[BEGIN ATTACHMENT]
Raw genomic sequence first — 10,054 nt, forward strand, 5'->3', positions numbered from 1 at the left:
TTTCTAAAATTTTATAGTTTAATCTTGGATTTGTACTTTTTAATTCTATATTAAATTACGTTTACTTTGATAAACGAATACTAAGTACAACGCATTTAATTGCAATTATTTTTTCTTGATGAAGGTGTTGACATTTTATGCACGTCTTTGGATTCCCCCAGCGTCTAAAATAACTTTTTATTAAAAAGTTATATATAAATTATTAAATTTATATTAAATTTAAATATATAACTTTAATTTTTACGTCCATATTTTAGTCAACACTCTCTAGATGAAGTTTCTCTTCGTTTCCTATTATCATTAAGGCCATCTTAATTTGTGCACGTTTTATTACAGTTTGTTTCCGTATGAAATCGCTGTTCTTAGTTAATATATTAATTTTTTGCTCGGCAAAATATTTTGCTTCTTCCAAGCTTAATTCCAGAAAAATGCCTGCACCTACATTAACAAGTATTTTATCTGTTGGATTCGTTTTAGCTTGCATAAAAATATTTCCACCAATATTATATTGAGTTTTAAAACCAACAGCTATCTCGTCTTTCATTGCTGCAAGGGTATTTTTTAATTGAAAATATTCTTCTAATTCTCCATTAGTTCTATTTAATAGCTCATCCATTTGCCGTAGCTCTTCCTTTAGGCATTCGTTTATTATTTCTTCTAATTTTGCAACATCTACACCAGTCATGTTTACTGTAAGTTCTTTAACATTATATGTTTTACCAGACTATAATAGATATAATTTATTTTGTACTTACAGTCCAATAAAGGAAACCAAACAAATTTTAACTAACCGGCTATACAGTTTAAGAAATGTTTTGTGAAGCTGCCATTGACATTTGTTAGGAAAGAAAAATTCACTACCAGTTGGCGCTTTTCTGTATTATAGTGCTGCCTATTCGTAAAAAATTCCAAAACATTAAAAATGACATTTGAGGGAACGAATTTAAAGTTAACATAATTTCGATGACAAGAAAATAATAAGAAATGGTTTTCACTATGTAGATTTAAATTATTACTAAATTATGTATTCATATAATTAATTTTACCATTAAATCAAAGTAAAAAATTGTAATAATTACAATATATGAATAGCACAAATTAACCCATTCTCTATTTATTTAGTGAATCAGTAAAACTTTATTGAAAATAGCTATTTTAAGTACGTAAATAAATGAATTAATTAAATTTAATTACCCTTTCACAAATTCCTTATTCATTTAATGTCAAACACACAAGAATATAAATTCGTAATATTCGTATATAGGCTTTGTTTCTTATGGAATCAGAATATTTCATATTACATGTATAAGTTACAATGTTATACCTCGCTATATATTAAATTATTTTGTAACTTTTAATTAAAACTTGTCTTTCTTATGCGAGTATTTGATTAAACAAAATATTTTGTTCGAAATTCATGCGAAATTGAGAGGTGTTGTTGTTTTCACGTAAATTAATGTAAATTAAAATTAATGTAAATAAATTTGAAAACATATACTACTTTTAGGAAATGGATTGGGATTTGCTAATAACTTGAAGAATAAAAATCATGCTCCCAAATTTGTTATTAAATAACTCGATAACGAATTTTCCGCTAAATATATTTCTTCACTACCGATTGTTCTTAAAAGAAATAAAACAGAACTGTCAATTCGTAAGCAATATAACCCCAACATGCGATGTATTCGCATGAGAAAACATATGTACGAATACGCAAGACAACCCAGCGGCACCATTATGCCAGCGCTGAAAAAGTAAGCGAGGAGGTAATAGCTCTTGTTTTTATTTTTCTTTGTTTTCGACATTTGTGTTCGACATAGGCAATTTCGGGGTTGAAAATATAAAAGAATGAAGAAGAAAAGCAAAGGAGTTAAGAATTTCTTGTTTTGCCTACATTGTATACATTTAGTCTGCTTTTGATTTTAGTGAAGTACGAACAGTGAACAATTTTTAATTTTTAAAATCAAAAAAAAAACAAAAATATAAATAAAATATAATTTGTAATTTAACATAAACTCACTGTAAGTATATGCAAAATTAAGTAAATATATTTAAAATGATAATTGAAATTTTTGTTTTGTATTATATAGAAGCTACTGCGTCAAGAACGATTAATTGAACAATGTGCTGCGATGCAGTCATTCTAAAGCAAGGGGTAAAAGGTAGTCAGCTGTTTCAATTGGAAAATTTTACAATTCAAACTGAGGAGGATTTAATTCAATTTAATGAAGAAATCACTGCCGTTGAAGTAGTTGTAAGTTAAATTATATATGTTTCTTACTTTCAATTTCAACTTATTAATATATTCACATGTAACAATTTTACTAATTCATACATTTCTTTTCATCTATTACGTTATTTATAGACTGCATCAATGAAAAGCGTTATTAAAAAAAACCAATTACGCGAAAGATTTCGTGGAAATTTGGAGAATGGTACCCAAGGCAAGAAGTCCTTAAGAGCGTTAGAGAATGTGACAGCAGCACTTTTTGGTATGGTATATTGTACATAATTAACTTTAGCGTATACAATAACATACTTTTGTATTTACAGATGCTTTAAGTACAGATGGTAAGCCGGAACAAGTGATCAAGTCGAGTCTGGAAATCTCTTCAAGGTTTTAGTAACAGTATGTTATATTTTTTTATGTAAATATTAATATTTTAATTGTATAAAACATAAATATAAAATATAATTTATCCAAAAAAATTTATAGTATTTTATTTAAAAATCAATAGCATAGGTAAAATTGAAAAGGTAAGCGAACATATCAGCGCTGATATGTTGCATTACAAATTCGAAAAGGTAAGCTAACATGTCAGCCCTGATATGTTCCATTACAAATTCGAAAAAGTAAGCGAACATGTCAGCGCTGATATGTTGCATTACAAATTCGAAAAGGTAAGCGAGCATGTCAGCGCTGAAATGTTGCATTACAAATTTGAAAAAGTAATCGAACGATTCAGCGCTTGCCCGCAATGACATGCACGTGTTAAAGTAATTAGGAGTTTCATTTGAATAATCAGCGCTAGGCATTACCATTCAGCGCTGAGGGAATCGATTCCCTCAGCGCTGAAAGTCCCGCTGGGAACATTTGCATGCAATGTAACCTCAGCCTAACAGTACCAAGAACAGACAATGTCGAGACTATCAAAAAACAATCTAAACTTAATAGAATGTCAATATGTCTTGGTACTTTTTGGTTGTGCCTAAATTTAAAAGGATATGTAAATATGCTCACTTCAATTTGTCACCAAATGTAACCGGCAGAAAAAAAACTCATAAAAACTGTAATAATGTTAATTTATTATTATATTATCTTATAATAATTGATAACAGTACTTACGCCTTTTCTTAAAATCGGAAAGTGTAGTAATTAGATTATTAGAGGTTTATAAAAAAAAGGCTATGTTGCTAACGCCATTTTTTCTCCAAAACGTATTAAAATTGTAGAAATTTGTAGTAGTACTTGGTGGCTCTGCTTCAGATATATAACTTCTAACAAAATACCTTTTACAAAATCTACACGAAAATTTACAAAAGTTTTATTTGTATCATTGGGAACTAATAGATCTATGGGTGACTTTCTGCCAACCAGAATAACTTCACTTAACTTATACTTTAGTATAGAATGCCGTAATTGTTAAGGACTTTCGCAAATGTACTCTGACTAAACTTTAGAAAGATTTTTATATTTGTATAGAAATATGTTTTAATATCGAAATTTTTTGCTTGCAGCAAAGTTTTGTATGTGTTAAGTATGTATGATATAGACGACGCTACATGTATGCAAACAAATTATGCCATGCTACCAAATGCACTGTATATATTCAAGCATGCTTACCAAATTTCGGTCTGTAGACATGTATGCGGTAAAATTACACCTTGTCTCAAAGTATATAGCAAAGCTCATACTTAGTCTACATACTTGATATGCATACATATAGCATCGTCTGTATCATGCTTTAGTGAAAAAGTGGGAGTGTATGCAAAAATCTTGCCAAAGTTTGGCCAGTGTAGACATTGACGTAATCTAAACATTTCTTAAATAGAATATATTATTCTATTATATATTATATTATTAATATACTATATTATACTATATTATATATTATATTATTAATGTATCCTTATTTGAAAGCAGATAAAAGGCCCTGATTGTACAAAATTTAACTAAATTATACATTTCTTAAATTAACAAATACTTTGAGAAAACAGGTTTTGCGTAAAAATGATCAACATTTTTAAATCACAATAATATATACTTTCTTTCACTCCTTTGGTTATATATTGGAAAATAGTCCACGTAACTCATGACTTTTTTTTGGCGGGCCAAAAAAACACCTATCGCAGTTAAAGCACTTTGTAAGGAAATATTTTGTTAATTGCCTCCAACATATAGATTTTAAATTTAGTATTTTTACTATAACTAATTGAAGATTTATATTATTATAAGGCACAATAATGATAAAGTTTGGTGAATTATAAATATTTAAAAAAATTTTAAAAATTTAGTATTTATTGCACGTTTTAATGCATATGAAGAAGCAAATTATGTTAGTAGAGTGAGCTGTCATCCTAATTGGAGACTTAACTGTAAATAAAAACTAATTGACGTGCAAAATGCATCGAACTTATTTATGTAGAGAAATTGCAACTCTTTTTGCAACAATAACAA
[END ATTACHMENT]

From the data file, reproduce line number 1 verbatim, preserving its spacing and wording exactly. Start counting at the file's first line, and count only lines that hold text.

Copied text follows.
Raw genomic sequence first — 10,054 nt, forward strand, 5'->3', positions numbered from 1 at the left: